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Medical Ethics: A Guide for Health Professionals

Michael A. Grodin, MD
JAMA. 1988;260(12):1793-1794. doi:10.1001/jama.1988.03410120139050.
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The field of medical ethics has broadened and matured over the past decade. Early discourse has focused on abortion, human experimentation, death and dying, and principles of biomedical ethics such as autonomy, beneficence, and paternalism. More recently, medical ethics has moved beyond individual patient care issues to include social, economic, and political issues and the principles of justice and fairness.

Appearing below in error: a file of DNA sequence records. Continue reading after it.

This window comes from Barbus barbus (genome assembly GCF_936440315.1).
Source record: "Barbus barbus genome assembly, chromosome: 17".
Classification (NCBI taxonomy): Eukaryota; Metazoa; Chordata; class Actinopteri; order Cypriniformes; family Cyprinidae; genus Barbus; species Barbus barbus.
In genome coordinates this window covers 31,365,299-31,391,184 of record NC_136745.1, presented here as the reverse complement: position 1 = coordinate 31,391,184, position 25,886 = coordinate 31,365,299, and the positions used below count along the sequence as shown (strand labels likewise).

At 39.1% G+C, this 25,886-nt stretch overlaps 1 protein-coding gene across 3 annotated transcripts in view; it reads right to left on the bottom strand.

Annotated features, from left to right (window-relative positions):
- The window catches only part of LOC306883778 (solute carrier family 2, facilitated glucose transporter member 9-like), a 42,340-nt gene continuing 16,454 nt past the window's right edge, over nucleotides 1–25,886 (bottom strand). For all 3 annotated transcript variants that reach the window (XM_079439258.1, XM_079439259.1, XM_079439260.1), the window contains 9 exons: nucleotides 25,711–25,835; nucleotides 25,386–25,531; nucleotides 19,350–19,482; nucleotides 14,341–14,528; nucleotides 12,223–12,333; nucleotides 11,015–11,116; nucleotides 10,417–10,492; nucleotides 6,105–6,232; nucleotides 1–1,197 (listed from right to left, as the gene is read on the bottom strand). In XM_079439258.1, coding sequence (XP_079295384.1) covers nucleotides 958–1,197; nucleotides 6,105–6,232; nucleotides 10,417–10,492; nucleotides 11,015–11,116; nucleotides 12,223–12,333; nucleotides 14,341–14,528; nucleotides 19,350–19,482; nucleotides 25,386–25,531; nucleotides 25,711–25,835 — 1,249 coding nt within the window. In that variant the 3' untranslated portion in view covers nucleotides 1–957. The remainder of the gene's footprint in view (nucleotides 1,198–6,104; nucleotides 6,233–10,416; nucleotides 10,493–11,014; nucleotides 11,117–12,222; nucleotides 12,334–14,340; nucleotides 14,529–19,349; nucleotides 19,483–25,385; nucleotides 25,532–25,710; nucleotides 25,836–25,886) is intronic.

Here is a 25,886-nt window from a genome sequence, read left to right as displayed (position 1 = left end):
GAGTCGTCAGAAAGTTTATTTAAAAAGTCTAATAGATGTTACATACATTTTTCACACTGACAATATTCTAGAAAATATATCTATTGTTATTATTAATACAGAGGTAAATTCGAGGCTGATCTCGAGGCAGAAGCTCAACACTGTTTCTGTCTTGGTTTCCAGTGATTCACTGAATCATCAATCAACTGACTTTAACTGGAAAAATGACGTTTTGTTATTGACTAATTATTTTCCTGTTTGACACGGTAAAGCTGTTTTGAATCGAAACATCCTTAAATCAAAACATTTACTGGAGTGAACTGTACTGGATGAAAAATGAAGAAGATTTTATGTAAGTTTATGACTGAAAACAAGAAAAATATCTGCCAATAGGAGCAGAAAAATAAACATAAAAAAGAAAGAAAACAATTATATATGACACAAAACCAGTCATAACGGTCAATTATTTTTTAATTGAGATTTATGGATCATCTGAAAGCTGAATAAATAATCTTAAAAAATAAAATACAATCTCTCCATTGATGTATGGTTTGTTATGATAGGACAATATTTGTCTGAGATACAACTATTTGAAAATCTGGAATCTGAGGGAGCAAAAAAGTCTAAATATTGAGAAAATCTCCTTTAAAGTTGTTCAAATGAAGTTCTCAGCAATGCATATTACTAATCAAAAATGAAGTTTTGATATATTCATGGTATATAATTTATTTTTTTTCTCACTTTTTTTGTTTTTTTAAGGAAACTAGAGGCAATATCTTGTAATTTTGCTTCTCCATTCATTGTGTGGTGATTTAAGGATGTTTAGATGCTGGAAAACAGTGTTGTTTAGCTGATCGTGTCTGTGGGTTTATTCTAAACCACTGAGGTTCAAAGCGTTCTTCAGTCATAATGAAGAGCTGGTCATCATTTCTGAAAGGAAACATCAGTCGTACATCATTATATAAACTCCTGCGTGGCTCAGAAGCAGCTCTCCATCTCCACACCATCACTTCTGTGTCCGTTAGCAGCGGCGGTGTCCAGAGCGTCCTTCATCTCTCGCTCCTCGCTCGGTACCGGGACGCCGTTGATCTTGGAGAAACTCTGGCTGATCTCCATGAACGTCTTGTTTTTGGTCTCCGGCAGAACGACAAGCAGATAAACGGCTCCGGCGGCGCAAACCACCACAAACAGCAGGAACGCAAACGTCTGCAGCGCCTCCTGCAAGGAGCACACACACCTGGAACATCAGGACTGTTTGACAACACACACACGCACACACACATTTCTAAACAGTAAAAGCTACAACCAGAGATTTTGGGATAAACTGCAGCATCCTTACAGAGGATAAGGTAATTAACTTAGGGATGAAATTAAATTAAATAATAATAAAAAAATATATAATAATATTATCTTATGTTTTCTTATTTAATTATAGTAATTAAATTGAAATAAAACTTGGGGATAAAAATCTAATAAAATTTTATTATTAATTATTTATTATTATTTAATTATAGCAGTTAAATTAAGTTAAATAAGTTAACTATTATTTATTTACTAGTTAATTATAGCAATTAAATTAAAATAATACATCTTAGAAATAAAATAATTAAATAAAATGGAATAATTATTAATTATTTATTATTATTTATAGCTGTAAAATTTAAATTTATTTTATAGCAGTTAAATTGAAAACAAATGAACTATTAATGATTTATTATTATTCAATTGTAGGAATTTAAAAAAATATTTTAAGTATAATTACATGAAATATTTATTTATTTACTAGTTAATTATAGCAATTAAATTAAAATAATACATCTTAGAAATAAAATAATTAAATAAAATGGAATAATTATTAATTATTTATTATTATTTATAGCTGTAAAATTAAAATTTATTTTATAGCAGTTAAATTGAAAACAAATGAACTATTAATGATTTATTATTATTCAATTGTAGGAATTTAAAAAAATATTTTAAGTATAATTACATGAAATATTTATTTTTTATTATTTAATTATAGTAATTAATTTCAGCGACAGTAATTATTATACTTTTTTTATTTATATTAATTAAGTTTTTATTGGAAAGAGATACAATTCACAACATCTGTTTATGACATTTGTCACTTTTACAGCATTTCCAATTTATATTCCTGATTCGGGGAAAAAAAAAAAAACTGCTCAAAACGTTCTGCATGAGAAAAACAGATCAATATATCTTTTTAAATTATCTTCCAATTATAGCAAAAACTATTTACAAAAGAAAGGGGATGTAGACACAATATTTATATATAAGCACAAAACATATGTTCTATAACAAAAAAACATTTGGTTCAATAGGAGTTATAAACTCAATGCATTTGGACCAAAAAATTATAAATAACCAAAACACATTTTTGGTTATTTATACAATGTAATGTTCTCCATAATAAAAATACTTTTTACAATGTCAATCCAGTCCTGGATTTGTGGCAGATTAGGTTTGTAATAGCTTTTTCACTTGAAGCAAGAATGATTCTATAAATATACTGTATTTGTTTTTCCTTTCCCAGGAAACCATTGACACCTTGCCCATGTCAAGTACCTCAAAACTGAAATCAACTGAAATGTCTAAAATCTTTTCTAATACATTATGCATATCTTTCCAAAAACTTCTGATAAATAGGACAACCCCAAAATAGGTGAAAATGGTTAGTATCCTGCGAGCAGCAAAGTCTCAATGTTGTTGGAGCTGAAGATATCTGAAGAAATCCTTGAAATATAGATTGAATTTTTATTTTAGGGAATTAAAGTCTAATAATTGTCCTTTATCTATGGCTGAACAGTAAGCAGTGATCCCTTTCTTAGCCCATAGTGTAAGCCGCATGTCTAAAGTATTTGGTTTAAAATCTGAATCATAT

Medical Ethics: A Guide for Health Professionals is an example of the new generation of books. The text is bold and ambitious and addresses topics at the cutting edge of contemporary medical ethics. The editors are John Monagle, a bioethicist and expert in risk management, and David Thomasma, a widely published philosopher and theologian. The text consists of 38 previously unpublished essays by 44 authors, including physicians, philosophers, lawyers, theologians, administrators, and humanists. Some argue a specific ethical position while others present balanced, multifaceted discussions.

The book covers clinical issues


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